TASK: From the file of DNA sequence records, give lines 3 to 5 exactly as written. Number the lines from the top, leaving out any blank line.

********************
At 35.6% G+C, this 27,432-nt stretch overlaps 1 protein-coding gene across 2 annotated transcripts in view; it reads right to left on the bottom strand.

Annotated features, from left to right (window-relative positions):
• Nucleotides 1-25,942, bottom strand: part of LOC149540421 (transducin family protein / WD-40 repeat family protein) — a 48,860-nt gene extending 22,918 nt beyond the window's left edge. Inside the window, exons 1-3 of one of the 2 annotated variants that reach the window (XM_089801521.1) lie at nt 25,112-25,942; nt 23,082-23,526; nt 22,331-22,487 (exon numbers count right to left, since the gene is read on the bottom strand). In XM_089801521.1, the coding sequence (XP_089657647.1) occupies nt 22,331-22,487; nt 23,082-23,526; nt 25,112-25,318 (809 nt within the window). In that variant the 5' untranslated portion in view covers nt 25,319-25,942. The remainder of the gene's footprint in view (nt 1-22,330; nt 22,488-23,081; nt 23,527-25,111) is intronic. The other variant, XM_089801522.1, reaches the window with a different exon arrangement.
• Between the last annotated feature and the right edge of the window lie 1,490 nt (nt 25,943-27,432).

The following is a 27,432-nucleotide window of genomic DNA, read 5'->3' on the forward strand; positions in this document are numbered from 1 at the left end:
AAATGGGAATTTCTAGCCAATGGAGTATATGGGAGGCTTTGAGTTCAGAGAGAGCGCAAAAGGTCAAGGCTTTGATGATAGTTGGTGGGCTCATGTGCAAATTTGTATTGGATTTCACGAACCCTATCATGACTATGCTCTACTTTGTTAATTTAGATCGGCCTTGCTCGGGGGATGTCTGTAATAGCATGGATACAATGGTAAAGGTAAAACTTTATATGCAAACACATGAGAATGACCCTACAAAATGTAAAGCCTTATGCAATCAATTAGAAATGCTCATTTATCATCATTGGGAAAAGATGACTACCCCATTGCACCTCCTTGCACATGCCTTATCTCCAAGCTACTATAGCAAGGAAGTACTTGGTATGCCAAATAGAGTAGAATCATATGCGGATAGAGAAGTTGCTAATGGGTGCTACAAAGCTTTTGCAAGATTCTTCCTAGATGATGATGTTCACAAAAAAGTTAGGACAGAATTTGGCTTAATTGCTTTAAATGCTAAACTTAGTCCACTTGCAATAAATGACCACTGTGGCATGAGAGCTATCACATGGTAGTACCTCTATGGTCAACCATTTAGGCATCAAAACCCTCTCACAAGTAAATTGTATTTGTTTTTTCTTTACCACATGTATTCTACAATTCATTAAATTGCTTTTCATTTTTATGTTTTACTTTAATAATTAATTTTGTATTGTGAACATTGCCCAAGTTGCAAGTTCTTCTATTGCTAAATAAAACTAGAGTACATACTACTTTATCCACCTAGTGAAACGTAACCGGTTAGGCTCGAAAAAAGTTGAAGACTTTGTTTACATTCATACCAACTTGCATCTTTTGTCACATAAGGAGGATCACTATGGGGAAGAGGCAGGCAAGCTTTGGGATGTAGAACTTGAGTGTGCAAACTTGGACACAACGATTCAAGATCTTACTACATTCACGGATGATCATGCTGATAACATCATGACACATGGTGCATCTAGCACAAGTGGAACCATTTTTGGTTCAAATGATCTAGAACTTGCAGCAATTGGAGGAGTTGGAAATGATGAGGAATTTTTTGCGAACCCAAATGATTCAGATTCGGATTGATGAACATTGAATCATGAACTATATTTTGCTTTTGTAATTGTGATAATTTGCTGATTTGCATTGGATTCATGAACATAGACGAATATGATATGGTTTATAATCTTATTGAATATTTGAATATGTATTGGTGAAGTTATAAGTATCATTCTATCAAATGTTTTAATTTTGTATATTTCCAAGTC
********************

• Nucleotides 1-25,942, bottom strand: part of LOC149540421 (transducin family protein / WD-40 repeat family protein) — a 48,860-nt gene extending 22,918 nt beyond the window's left edge. Inside the window, exons 1-3 of one of the 2 annotated variants that reach the window (XM_089801521.1) lie at nt 25,112-25,942; nt 23,082-23,526; nt 22,331-22,487 (exon numbers count right to left, since the gene is read on the bottom strand). In XM_089801521.1, the coding sequence (XP_089657647.1) occupies nt 22,331-22,487; nt 23,082-23,526; nt 25,112-25,318 (809 nt within the window). In that variant the 5' untranslated portion in view covers nt 25,319-25,942. The remainder of the gene's footprint in view (nt 1-22,330; nt 22,488-23,081; nt 23,527-25,111) is intronic. The other variant, XM_089801522.1, reaches the window with a different exon arrangement.
• Between the last annotated feature and the right edge of the window lie 1,490 nt (nt 25,943-27,432).

The following is a 27,432-nucleotide window of genomic DNA, read 5'->3' on the forward strand; positions in this document are numbered from 1 at the left end: